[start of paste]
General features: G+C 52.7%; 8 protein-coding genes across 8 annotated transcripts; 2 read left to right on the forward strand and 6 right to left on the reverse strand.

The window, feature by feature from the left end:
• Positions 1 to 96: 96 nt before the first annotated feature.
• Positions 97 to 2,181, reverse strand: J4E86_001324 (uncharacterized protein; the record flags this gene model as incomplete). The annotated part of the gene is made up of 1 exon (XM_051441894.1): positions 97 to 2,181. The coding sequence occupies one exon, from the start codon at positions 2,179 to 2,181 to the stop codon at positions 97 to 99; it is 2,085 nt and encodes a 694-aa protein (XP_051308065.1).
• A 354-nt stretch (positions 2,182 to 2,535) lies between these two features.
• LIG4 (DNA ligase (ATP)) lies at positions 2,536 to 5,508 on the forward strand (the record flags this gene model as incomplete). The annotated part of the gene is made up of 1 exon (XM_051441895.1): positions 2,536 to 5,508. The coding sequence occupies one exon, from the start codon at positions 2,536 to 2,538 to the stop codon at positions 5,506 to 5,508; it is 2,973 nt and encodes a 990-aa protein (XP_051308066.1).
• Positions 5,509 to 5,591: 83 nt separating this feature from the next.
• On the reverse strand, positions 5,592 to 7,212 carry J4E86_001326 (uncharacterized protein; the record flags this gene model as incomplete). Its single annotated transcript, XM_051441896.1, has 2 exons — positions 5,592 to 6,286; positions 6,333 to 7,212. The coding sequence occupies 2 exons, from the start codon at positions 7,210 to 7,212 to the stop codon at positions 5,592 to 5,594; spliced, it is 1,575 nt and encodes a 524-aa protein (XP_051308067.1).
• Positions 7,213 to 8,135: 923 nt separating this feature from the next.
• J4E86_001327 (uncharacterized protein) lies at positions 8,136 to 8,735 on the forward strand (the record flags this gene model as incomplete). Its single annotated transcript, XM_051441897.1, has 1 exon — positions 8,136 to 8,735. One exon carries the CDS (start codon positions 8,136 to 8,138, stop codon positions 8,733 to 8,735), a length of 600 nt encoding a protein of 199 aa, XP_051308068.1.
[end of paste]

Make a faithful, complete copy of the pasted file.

General features: G+C 52.7%; 8 protein-coding genes across 8 annotated transcripts; 2 read left to right on the forward strand and 6 right to left on the reverse strand.

The window, feature by feature from the left end:
• Positions 1 to 96: 96 nt before the first annotated feature.
• Positions 97 to 2,181, reverse strand: J4E86_001324 (uncharacterized protein; the record flags this gene model as incomplete). The annotated part of the gene is made up of 1 exon (XM_051441894.1): positions 97 to 2,181. The coding sequence occupies one exon, from the start codon at positions 2,179 to 2,181 to the stop codon at positions 97 to 99; it is 2,085 nt and encodes a 694-aa protein (XP_051308065.1).
• A 354-nt stretch (positions 2,182 to 2,535) lies between these two features.
• LIG4 (DNA ligase (ATP)) lies at positions 2,536 to 5,508 on the forward strand (the record flags this gene model as incomplete). The annotated part of the gene is made up of 1 exon (XM_051441895.1): positions 2,536 to 5,508. The coding sequence occupies one exon, from the start codon at positions 2,536 to 2,538 to the stop codon at positions 5,506 to 5,508; it is 2,973 nt and encodes a 990-aa protein (XP_051308066.1).
• Positions 5,509 to 5,591: 83 nt separating this feature from the next.
• On the reverse strand, positions 5,592 to 7,212 carry J4E86_001326 (uncharacterized protein; the record flags this gene model as incomplete). Its single annotated transcript, XM_051441896.1, has 2 exons — positions 5,592 to 6,286; positions 6,333 to 7,212. The coding sequence occupies 2 exons, from the start codon at positions 7,210 to 7,212 to the stop codon at positions 5,592 to 5,594; spliced, it is 1,575 nt and encodes a 524-aa protein (XP_051308067.1).
• Positions 7,213 to 8,135: 923 nt separating this feature from the next.
• J4E86_001327 (uncharacterized protein) lies at positions 8,136 to 8,735 on the forward strand (the record flags this gene model as incomplete). Its single annotated transcript, XM_051441897.1, has 1 exon — positions 8,136 to 8,735. One exon carries the CDS (start codon positions 8,136 to 8,138, stop codon positions 8,733 to 8,735), a length of 600 nt encoding a protein of 199 aa, XP_051308068.1.